Why does data about increasing rural consumption shock us? Urban imagination sees the rural as a static, timeless domain where people are bare-minimalists lacking in ambition, agency or entrepreneurship. However, even if agriculture is declining, the rural isn’t. The rural is getting reconstituted amidst this confusion with ambivalent trends.

Well Worth the Effort

More than 1,00,000 wells were sanctioned for construction under the Mahatma Gandhi National Rural Employment Guarantee Act in Jharkhand during the last few years. This study evaluates the outcome of this well-construction drive through a survey of nearly 1,000 wells in 24 randomly selected gram panchayats. A majority of sanctioned wells (60% with parapet and 70% without) were completed at the time of the survey. Nearly 95% of completed wells are being utilised for irrigation, leading to a near tripling of agricultural income of those in the command area. The real rate of return from these wells in Jharkhand is estimated to be close to 6%, a respectable figure for any economic investment. However, well construction involves some out-of-pocket expenses and this investment is risky: nearly 12% of the wells were abandoned midway.

Electrified without Electricity

Tingsong village located in Senapati District, Manipur is 45 kilometre away from National Highway-2. According to the 2011 Census, the village has 246 households with a population of 1,377 persons. The following is a case of blatant corruption in rural electrifications programmes, and was learnt...

Making Social Science Matter - II

Part I of this paper, which appeared last week, described the patterns of participation of the rural poor in state-sponsored schemes and the characteristics of political society in each of the blocks and districts studied. It also provided evidence on the scale and significane of rent-seeking behaviour, and a preliminary mapping of what has been called 'the anthropology of the everyday state'. We turn now to a discussion of an 'action research' project that followed on from our 'academic' research. This project involved the research team in a prolonged dialogue with different groups of actors in Malda and Bhojpur districts that we had identified as 'failing' districts from the point of view of effective pro-poor governance. We comment briefly on the background to this research and describe how we organised the action research process before proceeding to present the main findings of the workshops that we held in these two districts. These findings speak of the ways in which different groups of stakeholders, and members of the rural poor most especially, see the state in Bhojpur and Malda and how they would like to see certain practices of the state abolished, extended or reformed.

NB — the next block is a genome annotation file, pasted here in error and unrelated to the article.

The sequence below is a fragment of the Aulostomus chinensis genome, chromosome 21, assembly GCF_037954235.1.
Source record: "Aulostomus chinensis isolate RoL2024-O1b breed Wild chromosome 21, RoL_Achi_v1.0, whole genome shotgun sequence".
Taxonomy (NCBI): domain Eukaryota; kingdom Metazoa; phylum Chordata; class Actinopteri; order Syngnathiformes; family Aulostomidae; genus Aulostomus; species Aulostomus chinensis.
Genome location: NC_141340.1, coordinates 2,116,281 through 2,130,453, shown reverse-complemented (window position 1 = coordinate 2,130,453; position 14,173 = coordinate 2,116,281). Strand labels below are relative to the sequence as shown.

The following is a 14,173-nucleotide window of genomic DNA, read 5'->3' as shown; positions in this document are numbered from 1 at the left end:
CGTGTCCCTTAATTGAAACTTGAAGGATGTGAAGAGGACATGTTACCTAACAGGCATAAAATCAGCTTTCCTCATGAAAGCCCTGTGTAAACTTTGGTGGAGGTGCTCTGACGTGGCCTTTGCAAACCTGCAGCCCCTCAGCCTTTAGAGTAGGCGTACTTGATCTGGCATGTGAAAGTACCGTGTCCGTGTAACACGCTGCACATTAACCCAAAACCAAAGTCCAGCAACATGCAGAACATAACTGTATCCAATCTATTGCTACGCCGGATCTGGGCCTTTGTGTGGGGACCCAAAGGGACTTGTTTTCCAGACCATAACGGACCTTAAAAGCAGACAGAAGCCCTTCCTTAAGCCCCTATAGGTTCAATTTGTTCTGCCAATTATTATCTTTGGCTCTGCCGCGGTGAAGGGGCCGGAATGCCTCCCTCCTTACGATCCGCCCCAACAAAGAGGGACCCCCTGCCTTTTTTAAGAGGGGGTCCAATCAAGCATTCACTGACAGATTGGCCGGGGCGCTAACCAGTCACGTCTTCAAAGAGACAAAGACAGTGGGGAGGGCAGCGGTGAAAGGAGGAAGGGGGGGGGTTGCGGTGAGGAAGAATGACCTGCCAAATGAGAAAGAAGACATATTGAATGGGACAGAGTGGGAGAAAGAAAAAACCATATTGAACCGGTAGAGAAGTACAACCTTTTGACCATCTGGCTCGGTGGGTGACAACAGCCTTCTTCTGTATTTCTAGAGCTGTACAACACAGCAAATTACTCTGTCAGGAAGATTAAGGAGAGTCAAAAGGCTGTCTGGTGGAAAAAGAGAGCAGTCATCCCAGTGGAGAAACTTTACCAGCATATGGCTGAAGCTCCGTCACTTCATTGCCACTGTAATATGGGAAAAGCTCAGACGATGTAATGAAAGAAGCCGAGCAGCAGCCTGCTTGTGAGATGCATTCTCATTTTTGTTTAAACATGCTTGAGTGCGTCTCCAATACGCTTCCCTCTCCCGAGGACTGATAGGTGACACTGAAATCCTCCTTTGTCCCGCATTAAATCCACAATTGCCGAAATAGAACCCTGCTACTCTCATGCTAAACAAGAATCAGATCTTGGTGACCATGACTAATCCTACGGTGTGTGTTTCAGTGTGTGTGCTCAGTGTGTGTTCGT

Making Social Science Matter - I

The state in its efforts to meet the needs of the poor has four major functions of governance - developmental, empowermental, protective and disciplinary. This paper, based on fieldwork across the rural areas in three states, probes the Employment Assurance Scheme to understand the state's performance on these parameters as well as aspects of participation, governance and political society. What is revealed is the complexity and divergence of state action - conflicts within and between different agencies of the state, as also the challenges posed to these agencies by civil and political society groups. Also clear is that the participation of the poor in development programmes cannot easily be stepped up in the absence of supporting actors in political society. Part I of the paper presents the initial findings as they relate to the development and empowerment functions of the state. Part II, to be published next week, will develop the argument further through discussion of an 'action research' project that followed on from the authors' 'academic' research.